Mike, Ryan and the squad enter the building where Luis is being held and a shoot-out with Duncan ensues. Duncan shoots Ryan with a shotgun at point-blank range; Ryan fully absorbs the impact with a bulletproof vest and recovers in seconds to kill Duncan. The entire exchange is ludicrous. When Ryan is being examined, he’s told he should go to the hospital to check for broken ribs and—you’ll never believe it—have his pacemaker looked at! It only took two years, but the pacemaker returns!

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Back at the FBI, Ryan and Mike agree that—after talking to Max about finding the hacker in a Manitech higher-up—they found their “mystery man” far too easily and should keep looking. Ryan says that the Manitech employee can’t be the mastermind.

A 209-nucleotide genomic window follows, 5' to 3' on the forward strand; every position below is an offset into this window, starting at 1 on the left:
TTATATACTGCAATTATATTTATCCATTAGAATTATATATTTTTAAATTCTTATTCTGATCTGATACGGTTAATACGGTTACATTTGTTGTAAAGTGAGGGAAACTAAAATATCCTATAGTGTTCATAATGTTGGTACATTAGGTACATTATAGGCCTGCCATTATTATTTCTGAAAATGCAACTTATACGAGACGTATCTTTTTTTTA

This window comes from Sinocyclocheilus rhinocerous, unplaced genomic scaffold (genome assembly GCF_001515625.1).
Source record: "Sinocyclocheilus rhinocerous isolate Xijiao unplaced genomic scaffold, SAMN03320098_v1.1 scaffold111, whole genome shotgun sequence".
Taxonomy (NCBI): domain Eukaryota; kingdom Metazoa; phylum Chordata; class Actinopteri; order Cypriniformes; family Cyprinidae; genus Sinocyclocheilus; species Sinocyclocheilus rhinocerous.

At the close of “The Hunt,” Theo returns home to join his family in bed, the perfect loving father. I can’t help but wonder if the family is a front, or Theo is genuinely capable of love. Simultaneously, Ryan has a strange dream about Joe; it seems Ryan isn’t quite ready to let him go yet.

Overall, “The Hunt” is really just an okay episode. It’s predictable, not particularly memorable, and it seems to serve only as a set-up episode. Truthfully, coming off “The Reunion”—which I thought was actually an outstanding episode, but the ratings didn’t agree—The Following needed a win this week, and I don’t think they hit the mark. Noting the National Championship, it’s likely that “The Hunt” will be a new series-low in viewership for the second week in a row. Don’t give up just yet, though. Michael Ealy has injected new life into the plot, and Joe Carroll’s execution is can’t miss—or at least the promise of it.

I just hope The Following’s fruit doesn’t bloom after everyone’s stopped looking.


2 out of 5